Awesome Aubergine! 40 Easy-to-Make Eggplant Recipes

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40 Easy-to-Make Eggplant Recipes | Also known as aubergine, eggplant offers many health benefits - they improve digestive health, balance blood sugar, and boost brain and bone health to name a few. If you want to know how to cook eggplant, this post has everything you need, from cooking tips and hacks, to healthy and delicious aubergine recipes the whole family will love. Enjoy your eggplant stuffed, fried, grilled, baked, oven roasted, or throw it in the air fryer with these delicious ideas!

Eggplants, also known as aubergines, are full of flavour and brimming with health benefits. Known for their purple skin and unique texture, eggplant makes an awesome addition to meals like stir frys and curries and is the star of dishes like eggplant parmesan and eggplant tacos. Eggplants also have a similar texture to meat so they’re a great meat alternative for anyone following a plant-based diet or those who do meatless Mondays. Peruse our favourite eggplant recipes to start cooking with this tasty veg.

What Are The Health Benefits of Eggplant?

1. Improves Digestive Health
Eggplants are rich in fibre, which is essential for maintaining a balanced diet and a great way to improve gastrointestinal health. Eating eggplant on a regular basis will help everything move along smoothly so you feel better overall.

2. Balances Blood Sugar
Eggplant’s high fibre content can also help keep your glucose levels in check. Fibre lowers blood sugar by slowing the rate of digestion and the absorption of sugar. Slower absorption keeps glucose levels balanced and also prevents spikes and crashes.

3. Boosts Brain Health
Eggplant’s purple skin is covered with a powerful antioxidant called nasunin that protects brain cell membranes and assists in the transport of nutrients and the removal of waste. It’s also been found to prevent neuroinflammation and increase blood flow, which could help improve memory.

4. Improves Bone Health
The natural plant compounds that create eggplant’s purple colour have been linked to reduced osteoporosis, stronger bones and increased bone density. Additionally, eggplants contain iron and calcium, which are crucial to improving and preserving overall bone health.

5 Tips and Hacks for Cooking with Eggplant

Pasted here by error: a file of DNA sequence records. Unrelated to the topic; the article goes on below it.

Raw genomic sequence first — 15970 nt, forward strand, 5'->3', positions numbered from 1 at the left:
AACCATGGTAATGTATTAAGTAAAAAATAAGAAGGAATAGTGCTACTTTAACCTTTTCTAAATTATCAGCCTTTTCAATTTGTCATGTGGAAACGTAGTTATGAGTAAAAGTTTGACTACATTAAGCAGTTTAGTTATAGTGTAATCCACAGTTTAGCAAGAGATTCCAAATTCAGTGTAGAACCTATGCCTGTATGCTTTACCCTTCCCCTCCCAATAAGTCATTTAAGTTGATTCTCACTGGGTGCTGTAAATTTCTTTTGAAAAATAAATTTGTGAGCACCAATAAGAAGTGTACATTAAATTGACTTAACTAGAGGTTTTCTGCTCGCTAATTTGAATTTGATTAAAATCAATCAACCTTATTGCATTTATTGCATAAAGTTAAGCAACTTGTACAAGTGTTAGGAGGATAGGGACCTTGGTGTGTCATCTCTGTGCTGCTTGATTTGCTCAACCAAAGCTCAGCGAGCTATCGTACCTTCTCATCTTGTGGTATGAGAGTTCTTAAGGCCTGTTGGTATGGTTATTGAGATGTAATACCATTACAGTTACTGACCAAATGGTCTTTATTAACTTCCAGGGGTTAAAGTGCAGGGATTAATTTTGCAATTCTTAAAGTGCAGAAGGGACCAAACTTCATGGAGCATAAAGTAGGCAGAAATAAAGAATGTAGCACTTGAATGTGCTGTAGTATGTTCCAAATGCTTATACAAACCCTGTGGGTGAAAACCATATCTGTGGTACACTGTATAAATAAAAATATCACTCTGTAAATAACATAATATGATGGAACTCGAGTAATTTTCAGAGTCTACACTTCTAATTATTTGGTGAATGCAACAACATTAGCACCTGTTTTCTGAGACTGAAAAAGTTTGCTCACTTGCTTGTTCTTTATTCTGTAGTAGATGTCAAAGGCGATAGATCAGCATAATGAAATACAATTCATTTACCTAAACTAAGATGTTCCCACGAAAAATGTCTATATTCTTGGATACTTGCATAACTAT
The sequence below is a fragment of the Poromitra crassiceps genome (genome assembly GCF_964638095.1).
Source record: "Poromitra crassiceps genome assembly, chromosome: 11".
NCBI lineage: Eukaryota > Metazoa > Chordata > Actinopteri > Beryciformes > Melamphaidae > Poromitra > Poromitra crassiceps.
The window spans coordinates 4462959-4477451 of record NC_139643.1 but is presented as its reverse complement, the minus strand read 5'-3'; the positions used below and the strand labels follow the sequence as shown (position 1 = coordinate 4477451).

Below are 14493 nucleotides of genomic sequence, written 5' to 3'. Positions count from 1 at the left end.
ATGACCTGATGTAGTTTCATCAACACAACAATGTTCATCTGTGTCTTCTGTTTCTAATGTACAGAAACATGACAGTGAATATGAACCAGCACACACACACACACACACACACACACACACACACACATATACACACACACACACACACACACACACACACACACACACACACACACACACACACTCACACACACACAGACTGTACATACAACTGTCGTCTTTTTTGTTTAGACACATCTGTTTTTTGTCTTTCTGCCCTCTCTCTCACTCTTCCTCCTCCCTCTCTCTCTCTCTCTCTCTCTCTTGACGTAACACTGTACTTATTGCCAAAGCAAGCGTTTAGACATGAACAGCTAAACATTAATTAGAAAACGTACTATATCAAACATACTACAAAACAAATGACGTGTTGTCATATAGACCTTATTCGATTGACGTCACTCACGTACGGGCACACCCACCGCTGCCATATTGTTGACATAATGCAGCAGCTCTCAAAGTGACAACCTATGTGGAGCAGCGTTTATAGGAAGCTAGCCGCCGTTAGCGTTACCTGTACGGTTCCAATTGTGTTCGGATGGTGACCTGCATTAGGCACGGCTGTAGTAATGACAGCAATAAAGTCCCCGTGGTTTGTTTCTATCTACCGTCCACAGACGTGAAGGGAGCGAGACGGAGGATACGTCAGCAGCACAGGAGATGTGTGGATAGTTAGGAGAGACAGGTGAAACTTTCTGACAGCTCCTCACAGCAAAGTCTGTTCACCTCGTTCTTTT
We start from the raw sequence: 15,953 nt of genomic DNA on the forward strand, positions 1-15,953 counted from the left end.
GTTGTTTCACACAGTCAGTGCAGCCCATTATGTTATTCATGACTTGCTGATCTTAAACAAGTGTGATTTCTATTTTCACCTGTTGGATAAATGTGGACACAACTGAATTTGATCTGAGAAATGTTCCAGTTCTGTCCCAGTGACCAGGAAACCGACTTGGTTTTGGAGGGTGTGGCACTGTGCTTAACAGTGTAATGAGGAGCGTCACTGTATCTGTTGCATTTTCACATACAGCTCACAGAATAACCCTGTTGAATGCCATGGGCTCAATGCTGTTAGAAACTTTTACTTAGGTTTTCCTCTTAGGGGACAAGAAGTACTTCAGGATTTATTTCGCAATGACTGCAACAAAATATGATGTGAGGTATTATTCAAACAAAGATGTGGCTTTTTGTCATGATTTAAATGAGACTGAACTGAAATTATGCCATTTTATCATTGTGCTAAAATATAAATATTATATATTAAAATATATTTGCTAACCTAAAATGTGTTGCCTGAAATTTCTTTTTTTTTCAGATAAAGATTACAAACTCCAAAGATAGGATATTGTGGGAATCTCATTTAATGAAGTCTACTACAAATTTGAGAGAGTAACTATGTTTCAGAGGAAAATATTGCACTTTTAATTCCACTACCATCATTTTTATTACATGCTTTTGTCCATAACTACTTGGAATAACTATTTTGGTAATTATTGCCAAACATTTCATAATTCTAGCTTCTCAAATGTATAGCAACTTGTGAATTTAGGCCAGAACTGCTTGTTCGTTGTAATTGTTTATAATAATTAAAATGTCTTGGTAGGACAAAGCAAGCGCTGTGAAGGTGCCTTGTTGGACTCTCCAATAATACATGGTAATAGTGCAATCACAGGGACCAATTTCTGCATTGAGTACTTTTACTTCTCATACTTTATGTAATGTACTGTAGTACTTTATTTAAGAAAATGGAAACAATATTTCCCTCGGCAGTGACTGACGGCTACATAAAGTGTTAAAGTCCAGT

1. Peel Off the Skin (Sometimes)
Before cooking with eggplant, make sure your eggplant’s skin is peeled. The skin tends to be thicker and tougher to chew, especially if it’s a larger eggplant, so peel it off and cube it if you’re roasting or sautéing your eggplant. If your eggplant is smaller and tender, you can leave the skin on for skillet frying or braising.

2. Don’t Use too Much Oil
When making eggplant parmesan, grilled eggplant or eggplant stir frys, be sure not to use too much oil. Eggplants are like sponges and they absorb oil almost too well, which can make them soggy. Instead of adding oil to your frying pan, brush the eggplant with oil so you have more control of how much you’re using.

3. Make Sure to Pre-Salt It
Eggplants have a spongy texture that perfectly absorbs fats and flavours, but only when it’s dehydrated with a few sprinkles of salt. Salting and pat-drying eggplants will help dry out extra moisture so they cook at the ideal texture, and it also helps season the eggplant from the inside out. Whether you’re working with slices or chunks, season the exposed area of the eggplant with salt and place them on a plate with paper towels to help soak up the excess moisture.

4. Give Your Eggplant Room To Breathe
You want your eggplant to be caramelized and crispy on the outside and perfectly tender on the inside. For this to happen, you need to give the cubes or slices enough room to brown while they cook. If they’re over crowded in the pan or baking sheet, they’ll steam instead of brown. Be sure to spread the eggplant pieces out in a single layer on your cooking vessel so they have space to get crisp on the outside while the inside cooks to perfection.

5. Don’t Drown It Out
Eggplant tastes delicious on its own, so make sure not to drown out the flavour with other ingredients. Whether you’re using tomato sauce and mozzarella for an eggplant parm or sichuan sauce for a stir fry, use the ingredients sparingly to enhance the flavour of the eggplant, not to mask it.


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